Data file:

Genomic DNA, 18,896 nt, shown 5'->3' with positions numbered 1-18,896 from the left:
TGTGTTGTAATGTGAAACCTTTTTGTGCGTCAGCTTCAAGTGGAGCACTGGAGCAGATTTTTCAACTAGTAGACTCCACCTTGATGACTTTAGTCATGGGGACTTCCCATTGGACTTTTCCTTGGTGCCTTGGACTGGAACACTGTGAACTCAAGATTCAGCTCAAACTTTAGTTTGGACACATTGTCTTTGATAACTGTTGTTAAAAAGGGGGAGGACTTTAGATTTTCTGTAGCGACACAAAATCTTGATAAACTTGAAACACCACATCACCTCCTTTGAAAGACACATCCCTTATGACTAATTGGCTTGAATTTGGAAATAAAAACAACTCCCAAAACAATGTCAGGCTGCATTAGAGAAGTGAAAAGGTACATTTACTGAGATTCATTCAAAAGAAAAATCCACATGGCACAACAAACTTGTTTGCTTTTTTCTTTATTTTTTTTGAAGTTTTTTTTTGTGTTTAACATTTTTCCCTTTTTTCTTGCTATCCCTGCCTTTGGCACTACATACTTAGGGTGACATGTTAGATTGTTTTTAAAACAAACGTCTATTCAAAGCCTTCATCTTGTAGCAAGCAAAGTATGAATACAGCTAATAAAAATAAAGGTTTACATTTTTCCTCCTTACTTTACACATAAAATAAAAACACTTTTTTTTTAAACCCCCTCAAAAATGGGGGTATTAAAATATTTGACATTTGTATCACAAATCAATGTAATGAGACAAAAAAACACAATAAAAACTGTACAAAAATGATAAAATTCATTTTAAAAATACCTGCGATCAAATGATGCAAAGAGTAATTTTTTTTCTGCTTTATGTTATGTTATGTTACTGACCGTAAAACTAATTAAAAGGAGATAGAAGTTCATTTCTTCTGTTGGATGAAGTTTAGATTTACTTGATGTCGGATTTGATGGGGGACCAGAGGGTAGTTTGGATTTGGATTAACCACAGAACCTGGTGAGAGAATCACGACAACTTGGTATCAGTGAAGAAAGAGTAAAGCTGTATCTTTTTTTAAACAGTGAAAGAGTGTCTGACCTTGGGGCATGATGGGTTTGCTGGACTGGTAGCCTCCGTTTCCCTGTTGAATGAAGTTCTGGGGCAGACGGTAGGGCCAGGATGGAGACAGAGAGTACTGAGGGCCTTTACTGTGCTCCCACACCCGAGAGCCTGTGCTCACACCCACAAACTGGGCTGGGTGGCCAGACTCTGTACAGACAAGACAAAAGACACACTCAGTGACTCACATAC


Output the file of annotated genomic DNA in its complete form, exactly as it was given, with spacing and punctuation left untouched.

Genomic DNA, 18,896 nt, shown 5'->3' with positions numbered 1-18,896 from the left:
TGTGTTGTAATGTGAAACCTTTTTGTGCGTCAGCTTCAAGTGGAGCACTGGAGCAGATTTTTCAACTAGTAGACTCCACCTTGATGACTTTAGTCATGGGGACTTCCCATTGGACTTTTCCTTGGTGCCTTGGACTGGAACACTGTGAACTCAAGATTCAGCTCAAACTTTAGTTTGGACACATTGTCTTTGATAACTGTTGTTAAAAAGGGGGAGGACTTTAGATTTTCTGTAGCGACACAAAATCTTGATAAACTTGAAACACCACATCACCTCCTTTGAAAGACACATCCCTTATGACTAATTGGCTTGAATTTGGAAATAAAAACAACTCCCAAAACAATGTCAGGCTGCATTAGAGAAGTGAAAAGGTACATTTACTGAGATTCATTCAAAAGAAAAATCCACATGGCACAACAAACTTGTTTGCTTTTTTCTTTATTTTTTTTGAAGTTTTTTTTTGTGTTTAACATTTTTCCCTTTTTTCTTGCTATCCCTGCCTTTGGCACTACATACTTAGGGTGACATGTTAGATTGTTTTTAAAACAAACGTCTATTCAAAGCCTTCATCTTGTAGCAAGCAAAGTATGAATACAGCTAATAAAAATAAAGGTTTACATTTTTCCTCCTTACTTTACACATAAAATAAAAACACTTTTTTTTTAAACCCCCTCAAAAATGGGGGTATTAAAATATTTGACATTTGTATCACAAATCAATGTAATGAGACAAAAAAACACAATAAAAACTGTACAAAAATGATAAAATTCATTTTAAAAATACCTGCGATCAAATGATGCAAAGAGTAATTTTTTTTCTGCTTTATGTTATGTTATGTTACTGACCGTAAAACTAATTAAAAGGAGATAGAAGTTCATTTCTTCTGTTGGATGAAGTTTAGATTTACTTGATGTCGGATTTGATGGGGGACCAGAGGGTAGTTTGGATTTGGATTAACCACAGAACCTGGTGAGAGAATCACGACAACTTGGTATCAGTGAAGAAAGAGTAAAGCTGTATCTTTTTTTAAACAGTGAAAGAGTGTCTGACCTTGGGGCATGATGGGTTTGCTGGACTGGTAGCCTCCGTTTCCCTGTTGAATGAAGTTCTGGGGCAGACGGTAGGGCCAGGATGGAGACAGAGAGTACTGAGGGCCTTTACTGTGCTCCCACACCCGAGAGCCTGTGCTCACACCCACAAACTGGGCTGGGTGGCCAGACTCTGTACAGACAAGACAAAAGACACACTCAGTGACTCACATAC